Data Repository –
Where is your key data files being kept? Are they in a physical server on-premise? Are they in the Cloud? Are they on a workstation or laptop? All of these have drawbacks, what if the machine holding the data is lost? What if the Cloud data is not available or lost? … Just because it is on the Cloud it does not mean it is 100% safe.
We believe that there should be a primary system [location of data storage], secondary system (i.e. back-up), and a Tertiary system (i.e. back-up of a back-up). Managing such can become a challenge. We are staring to use MorroData CloudNAS , which is a smart on-premise NAS cache device, with auto-sync of data to AmazonS3 or Wasabi, in conjunction with Microsoft Office365 SharePoint. All of this is automatic and seamless, which does not require a lot of babysitting. Incidentally CloudNAS also has a very nice versioning feature which provides a hedge against Ransomware infection.
Phone System and Digital World Presence –
This is another set of vital systems for business continuity. As we are learning today, a Hosted PBX with the right set of features can provide the ultimate flexibility because it is not tied to any physical location. However, one should plan on how to handle potential outages even if they are very few. The ability to adapt to a changed working environment was a bonus feature in the past but nowadays is a must-have requirement.
Other items related to Digital World presence are, e-mail, website, DNS registrar account, and company social media accounts. One should be attentive to who has access to these and more importantly who has the authority to make changes and recover lost passwords. It is very important that the access and authority to these systems be set-up to be a Company Role as opposed to an individual. Over the years, I have seen too many situations where folks have lost access with little recourse due to the authority of record of these being an individual.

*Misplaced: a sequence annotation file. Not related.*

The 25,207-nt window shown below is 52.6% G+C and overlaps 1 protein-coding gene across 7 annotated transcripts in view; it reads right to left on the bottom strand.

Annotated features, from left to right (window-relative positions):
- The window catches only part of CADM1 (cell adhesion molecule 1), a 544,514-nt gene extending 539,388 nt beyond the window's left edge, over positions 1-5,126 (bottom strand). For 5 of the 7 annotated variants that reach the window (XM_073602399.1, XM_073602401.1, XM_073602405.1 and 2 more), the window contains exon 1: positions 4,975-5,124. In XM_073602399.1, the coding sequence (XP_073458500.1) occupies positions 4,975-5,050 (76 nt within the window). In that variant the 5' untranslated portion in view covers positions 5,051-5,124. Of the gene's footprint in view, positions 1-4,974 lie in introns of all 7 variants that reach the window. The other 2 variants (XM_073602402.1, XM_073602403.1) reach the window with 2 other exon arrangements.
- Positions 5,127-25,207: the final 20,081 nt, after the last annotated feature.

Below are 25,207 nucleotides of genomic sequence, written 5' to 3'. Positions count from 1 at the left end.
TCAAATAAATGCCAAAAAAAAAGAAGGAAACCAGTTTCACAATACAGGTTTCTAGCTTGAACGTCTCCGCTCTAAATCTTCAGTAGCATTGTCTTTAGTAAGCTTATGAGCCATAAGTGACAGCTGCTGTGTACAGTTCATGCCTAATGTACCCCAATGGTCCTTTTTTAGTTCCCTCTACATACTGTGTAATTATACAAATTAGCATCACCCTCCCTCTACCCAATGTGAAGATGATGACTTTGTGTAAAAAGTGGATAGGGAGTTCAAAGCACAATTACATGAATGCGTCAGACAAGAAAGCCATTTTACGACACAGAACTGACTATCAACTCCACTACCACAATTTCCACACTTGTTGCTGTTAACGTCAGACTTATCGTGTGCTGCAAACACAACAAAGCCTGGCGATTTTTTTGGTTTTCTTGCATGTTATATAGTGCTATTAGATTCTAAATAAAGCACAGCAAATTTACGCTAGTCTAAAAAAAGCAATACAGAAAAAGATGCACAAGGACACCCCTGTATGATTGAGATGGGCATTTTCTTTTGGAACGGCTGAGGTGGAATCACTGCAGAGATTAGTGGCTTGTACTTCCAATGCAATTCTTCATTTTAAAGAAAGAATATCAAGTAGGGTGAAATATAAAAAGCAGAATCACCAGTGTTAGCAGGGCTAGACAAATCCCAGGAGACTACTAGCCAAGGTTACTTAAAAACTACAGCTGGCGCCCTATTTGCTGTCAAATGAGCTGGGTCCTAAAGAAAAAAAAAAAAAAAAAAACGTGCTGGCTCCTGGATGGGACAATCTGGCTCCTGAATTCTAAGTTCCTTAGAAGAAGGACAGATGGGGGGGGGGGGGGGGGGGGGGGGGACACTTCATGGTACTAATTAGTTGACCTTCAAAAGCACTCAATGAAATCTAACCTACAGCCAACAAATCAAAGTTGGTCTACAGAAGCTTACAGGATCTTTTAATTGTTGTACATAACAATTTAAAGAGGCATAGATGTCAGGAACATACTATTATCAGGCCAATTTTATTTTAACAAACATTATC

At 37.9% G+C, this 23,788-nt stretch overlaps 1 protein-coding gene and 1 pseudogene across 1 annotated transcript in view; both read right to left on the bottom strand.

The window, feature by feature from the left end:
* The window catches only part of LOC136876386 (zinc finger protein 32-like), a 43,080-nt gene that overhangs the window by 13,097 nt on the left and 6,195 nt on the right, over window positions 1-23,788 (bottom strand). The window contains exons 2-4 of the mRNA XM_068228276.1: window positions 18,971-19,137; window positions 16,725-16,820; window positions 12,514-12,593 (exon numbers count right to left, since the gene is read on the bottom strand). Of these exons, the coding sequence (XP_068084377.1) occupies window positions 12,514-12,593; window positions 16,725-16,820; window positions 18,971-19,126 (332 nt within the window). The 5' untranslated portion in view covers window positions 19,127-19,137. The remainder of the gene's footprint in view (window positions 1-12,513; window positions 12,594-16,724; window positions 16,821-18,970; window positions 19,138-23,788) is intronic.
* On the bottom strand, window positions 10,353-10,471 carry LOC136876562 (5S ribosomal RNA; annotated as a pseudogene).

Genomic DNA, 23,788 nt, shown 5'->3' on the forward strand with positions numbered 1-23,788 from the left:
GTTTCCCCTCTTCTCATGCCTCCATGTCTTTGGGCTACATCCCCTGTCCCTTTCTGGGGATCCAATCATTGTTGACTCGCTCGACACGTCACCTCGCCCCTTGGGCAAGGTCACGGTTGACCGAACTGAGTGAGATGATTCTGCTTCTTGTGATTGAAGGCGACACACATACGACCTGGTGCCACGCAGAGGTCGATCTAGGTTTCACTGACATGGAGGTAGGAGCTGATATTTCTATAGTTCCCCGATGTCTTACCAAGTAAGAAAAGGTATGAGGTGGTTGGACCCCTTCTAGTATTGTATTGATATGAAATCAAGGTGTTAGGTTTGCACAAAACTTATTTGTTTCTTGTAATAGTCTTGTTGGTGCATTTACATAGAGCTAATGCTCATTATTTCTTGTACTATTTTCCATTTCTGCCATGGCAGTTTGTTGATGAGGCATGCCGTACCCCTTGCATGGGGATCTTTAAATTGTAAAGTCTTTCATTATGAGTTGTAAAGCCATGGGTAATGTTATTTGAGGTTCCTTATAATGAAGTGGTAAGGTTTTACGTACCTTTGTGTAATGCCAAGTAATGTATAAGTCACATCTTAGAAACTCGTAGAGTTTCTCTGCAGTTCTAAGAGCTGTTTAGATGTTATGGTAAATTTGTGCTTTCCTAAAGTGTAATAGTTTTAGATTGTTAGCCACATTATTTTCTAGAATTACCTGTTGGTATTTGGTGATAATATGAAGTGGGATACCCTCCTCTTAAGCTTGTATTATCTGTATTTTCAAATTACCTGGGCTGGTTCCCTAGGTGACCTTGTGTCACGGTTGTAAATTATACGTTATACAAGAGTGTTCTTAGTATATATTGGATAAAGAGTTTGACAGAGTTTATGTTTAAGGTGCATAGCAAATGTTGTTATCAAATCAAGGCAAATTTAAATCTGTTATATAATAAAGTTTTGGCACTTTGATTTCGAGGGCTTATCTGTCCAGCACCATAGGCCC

In summary, it is very important for every business owner to take some time and give serious thought and complete consideration to the information above as well as try to address them to the needs of their business. This is not a one-time process. It should be periodically reevaluated, written down for the sake of consistency, and should be actively discussed amongst the key stake holders of a business. Systems and processes should be evaluated based on suitability and changed when they are inadequate. In this regard, there is nothing more harmful than contorting a system or process to make it fit when in reality it has outlived its usefulness. Furthermore, it is very important to have a buy-in in adopting the new system / processes by all the parties involved, and often the biggest challenge is in getting the die-hards to change and embrace the changes. Please consider this article as a thought provoking starting point. However, by no means is it meant to be a comprehensive guide. I have shared what our business does, some of what is working for us, and some that we also should be reevaluating to change for improvement.
I would love to see feedback and suggestions on what you all are using and what is working for your business.